"By examining the structure and mechanism of dynein while it's moving, we hope to learn more about how the protein works in the cell, so we can better understand what happens when it goes wrong," says Dr Burgess.

Jo Kelly | EurekAlert!
Further information:
http://www.leeds.ac.uk

More articles from Life Sciences:

nachricht Symbiotic bacteria: from hitchhiker to beetle bodyguard
28.04.2017 | Johannes Gutenberg-Universität Mainz

nachricht Nose2Brain – Better Therapy for Multiple Sclerosis
28.04.2017 | Fraunhofer-Institut für Grenzflächen- und Bioverfahrenstechnik IGB

All articles from Life Sciences >>>

The most recent press releases about innovation >>>

Die letzten 5 Focus-News des innovations-reports im Überblick:

Im Focus: Making lightweight construction suitable for series production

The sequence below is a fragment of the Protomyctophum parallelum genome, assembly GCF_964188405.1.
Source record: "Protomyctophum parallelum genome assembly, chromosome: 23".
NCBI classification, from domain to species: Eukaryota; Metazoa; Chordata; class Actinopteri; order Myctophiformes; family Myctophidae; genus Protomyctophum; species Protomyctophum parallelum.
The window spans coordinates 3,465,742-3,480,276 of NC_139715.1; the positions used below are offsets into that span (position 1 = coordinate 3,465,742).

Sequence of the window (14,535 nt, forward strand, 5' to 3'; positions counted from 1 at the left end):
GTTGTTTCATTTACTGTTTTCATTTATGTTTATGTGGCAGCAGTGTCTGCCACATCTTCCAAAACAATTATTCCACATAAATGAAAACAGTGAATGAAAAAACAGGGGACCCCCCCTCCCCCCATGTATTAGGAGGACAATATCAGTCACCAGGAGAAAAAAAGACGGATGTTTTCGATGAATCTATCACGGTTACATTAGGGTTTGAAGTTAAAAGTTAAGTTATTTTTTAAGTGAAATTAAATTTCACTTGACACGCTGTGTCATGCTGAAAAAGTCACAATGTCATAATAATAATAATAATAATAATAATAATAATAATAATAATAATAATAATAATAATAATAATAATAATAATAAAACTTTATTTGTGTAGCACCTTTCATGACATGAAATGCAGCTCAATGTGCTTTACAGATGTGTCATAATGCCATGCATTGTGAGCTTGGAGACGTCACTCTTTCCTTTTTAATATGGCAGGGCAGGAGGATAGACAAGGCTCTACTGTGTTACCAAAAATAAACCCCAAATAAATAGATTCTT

More and more automobile companies are focusing on body parts made of carbon fiber reinforced plastics (CFRP). However, manufacturing and repair costs must be further reduced in order to make CFRP more economical in use. Together with the Volkswagen AG and five other partners in the project HolQueSt 3D, the Laser Zentrum Hannover e.V. (LZH) has developed laser processes for the automatic trimming, drilling and repair of three-dimensional components.

Automated manufacturing processes are the basis for ultimately establishing the series production of CFRP components. In the project HolQueSt 3D, the LZH has...

Im Focus: Wonder material? Novel nanotube structure strengthens thin films for flexible electronics

Reflecting the structure of composites found in nature and the ancient world, researchers at the University of Illinois at Urbana-Champaign have synthesized thin carbon nanotube (CNT) textiles that exhibit both high electrical conductivity and a level of toughness that is about fifty times higher than copper films, currently used in electronics.

"The structural robustness of thin metal films has significant importance for the reliable operation of smart skin and flexible electronics including...

Im Focus: Deep inside Galaxy M87